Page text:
Pediatrics

A Pediatric Ophthalmologist is a medical doctor who has taken all the training of a regular ophthalmologist, but has in addition spent one to two years studying children’s eye conditions and diseases.  Most importantly, pediatric ophthalmologists are trained in the brains vision development.  Long before your child has developed language skills, a pediatric ophthalmologist can tell what your child is able to see.  In addition, a pediatric ophthalmologist is trained in different methods of examination which make children feel more relaxed and at ease during the exam process. 
 
Your pediatrician usually checks your child’s eyes during his or her first year of life.  Should your pediatrician or family doctor detect an eye problem, they may refer your child to a pediatric ophthalmologist for a more detailed assessment.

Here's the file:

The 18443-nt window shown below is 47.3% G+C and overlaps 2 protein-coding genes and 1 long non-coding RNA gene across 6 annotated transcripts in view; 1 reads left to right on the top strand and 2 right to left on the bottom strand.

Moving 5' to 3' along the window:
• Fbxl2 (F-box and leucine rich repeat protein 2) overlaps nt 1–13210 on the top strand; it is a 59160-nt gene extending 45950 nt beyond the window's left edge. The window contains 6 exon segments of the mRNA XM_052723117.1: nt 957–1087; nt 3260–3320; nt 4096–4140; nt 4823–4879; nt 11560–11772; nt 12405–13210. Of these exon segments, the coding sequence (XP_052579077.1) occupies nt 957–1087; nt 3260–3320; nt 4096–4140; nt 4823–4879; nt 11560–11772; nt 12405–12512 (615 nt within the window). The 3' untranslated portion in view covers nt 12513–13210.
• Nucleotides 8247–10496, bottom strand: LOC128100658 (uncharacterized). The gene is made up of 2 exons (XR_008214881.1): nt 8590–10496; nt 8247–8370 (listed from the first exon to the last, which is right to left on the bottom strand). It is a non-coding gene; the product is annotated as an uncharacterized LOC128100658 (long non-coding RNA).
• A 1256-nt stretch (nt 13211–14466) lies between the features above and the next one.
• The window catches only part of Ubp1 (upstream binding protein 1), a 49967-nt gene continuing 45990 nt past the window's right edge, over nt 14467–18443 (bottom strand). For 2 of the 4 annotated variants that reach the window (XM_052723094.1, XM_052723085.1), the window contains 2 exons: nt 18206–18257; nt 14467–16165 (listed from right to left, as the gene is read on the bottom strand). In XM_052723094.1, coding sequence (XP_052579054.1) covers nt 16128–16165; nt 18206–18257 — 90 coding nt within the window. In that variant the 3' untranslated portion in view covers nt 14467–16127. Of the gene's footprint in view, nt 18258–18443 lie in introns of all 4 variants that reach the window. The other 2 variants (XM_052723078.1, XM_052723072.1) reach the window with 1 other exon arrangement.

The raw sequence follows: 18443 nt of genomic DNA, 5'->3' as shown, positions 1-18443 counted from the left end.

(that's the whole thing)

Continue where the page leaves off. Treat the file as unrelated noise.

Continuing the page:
Many problems with children’s eyes have the best results when treated early in a patient’s life.  If your child is having a problem which may be related to their eyes, an exam of the child’s eyes is extremely important.    School eye screenings may also detect a problem, which require further evaluation.

 

The following is a list of some signs and symptoms of pediatric eye problems.

• Any difference in size, shape or color of any part of the eye or eyelids

• Eyes that wander, shake or vibrate

• Eyes that do not appear to look in the same direction

• Child not looking at mother by three months of age

• Redness of the eye

• Discharge from the eyes

• Droopy eyelids

• Pain in or around the eye

• Eyes that turn in toward the nose or out toward the ear

• Eyes tearing or wet-looking, when not crying

• Any swelling or lump in or around the eye

• Child covers one eye to look at things

• Squints or squeezes eyes nearly closed to see

• Child tilts or turns head when looking intently